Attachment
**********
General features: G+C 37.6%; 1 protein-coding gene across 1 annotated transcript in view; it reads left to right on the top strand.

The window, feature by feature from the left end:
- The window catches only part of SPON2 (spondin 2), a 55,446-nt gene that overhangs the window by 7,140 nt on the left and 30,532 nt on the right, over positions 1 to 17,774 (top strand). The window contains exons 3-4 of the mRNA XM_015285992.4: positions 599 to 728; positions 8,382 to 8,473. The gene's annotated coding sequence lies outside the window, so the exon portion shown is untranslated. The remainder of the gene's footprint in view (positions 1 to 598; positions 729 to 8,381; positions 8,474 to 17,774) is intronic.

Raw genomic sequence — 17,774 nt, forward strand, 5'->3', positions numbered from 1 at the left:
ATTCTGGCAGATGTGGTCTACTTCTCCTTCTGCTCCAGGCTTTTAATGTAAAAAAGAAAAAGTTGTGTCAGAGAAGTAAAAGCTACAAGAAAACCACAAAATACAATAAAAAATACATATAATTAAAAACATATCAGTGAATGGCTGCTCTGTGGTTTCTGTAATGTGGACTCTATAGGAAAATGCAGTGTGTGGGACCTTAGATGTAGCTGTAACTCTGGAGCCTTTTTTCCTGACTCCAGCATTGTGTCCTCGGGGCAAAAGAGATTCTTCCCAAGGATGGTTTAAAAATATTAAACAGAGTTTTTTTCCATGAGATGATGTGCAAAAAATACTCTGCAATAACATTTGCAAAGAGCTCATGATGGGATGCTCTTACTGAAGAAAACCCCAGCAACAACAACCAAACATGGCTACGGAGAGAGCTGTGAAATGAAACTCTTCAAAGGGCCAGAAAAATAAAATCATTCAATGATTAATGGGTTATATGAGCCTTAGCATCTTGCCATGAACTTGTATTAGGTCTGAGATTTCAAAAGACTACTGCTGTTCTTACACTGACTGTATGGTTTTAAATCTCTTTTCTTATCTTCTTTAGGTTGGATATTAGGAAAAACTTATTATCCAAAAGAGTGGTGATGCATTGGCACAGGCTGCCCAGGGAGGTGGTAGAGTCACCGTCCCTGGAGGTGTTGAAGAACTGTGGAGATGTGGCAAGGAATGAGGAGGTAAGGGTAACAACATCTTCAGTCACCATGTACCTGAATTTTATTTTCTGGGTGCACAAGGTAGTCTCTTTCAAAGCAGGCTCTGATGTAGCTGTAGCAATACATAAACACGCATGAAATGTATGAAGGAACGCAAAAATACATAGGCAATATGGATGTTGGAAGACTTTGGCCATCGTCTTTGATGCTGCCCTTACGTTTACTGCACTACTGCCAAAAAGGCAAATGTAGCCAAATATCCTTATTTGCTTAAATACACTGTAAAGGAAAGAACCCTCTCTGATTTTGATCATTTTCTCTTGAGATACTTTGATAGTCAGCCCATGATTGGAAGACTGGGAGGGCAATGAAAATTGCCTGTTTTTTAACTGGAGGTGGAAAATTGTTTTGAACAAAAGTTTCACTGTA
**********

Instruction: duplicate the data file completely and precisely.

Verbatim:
General features: G+C 37.6%; 1 protein-coding gene across 1 annotated transcript in view; it reads left to right on the top strand.

The window, feature by feature from the left end:
- The window catches only part of SPON2 (spondin 2), a 55,446-nt gene that overhangs the window by 7,140 nt on the left and 30,532 nt on the right, over positions 1 to 17,774 (top strand). The window contains exons 3-4 of the mRNA XM_015285992.4: positions 599 to 728; positions 8,382 to 8,473. The gene's annotated coding sequence lies outside the window, so the exon portion shown is untranslated. The remainder of the gene's footprint in view (positions 1 to 598; positions 729 to 8,381; positions 8,474 to 17,774) is intronic.

Raw genomic sequence — 17,774 nt, forward strand, 5'->3', positions numbered from 1 at the left:
ATTCTGGCAGATGTGGTCTACTTCTCCTTCTGCTCCAGGCTTTTAATGTAAAAAAGAAAAAGTTGTGTCAGAGAAGTAAAAGCTACAAGAAAACCACAAAATACAATAAAAAATACATATAATTAAAAACATATCAGTGAATGGCTGCTCTGTGGTTTCTGTAATGTGGACTCTATAGGAAAATGCAGTGTGTGGGACCTTAGATGTAGCTGTAACTCTGGAGCCTTTTTTCCTGACTCCAGCATTGTGTCCTCGGGGCAAAAGAGATTCTTCCCAAGGATGGTTTAAAAATATTAAACAGAGTTTTTTTCCATGAGATGATGTGCAAAAAATACTCTGCAATAACATTTGCAAAGAGCTCATGATGGGATGCTCTTACTGAAGAAAACCCCAGCAACAACAACCAAACATGGCTACGGAGAGAGCTGTGAAATGAAACTCTTCAAAGGGCCAGAAAAATAAAATCATTCAATGATTAATGGGTTATATGAGCCTTAGCATCTTGCCATGAACTTGTATTAGGTCTGAGATTTCAAAAGACTACTGCTGTTCTTACACTGACTGTATGGTTTTAAATCTCTTTTCTTATCTTCTTTAGGTTGGATATTAGGAAAAACTTATTATCCAAAAGAGTGGTGATGCATTGGCACAGGCTGCCCAGGGAGGTGGTAGAGTCACCGTCCCTGGAGGTGTTGAAGAACTGTGGAGATGTGGCAAGGAATGAGGAGGTAAGGGTAACAACATCTTCAGTCACCATGTACCTGAATTTTATTTTCTGGGTGCACAAGGTAGTCTCTTTCAAAGCAGGCTCTGATGTAGCTGTAGCAATACATAAACACGCATGAAATGTATGAAGGAACGCAAAAATACATAGGCAATATGGATGTTGGAAGACTTTGGCCATCGTCTTTGATGCTGCCCTTACGTTTACTGCACTACTGCCAAAAAGGCAAATGTAGCCAAATATCCTTATTTGCTTAAATACACTGTAAAGGAAAGAACCCTCTCTGATTTTGATCATTTTCTCTTGAGATACTTTGATAGTCAGCCCATGATTGGAAGACTGGGAGGGCAATGAAAATTGCCTGTTTTTTAACTGGAGGTGGAAAATTGTTTTGAACAAAAGTTTCACTGTA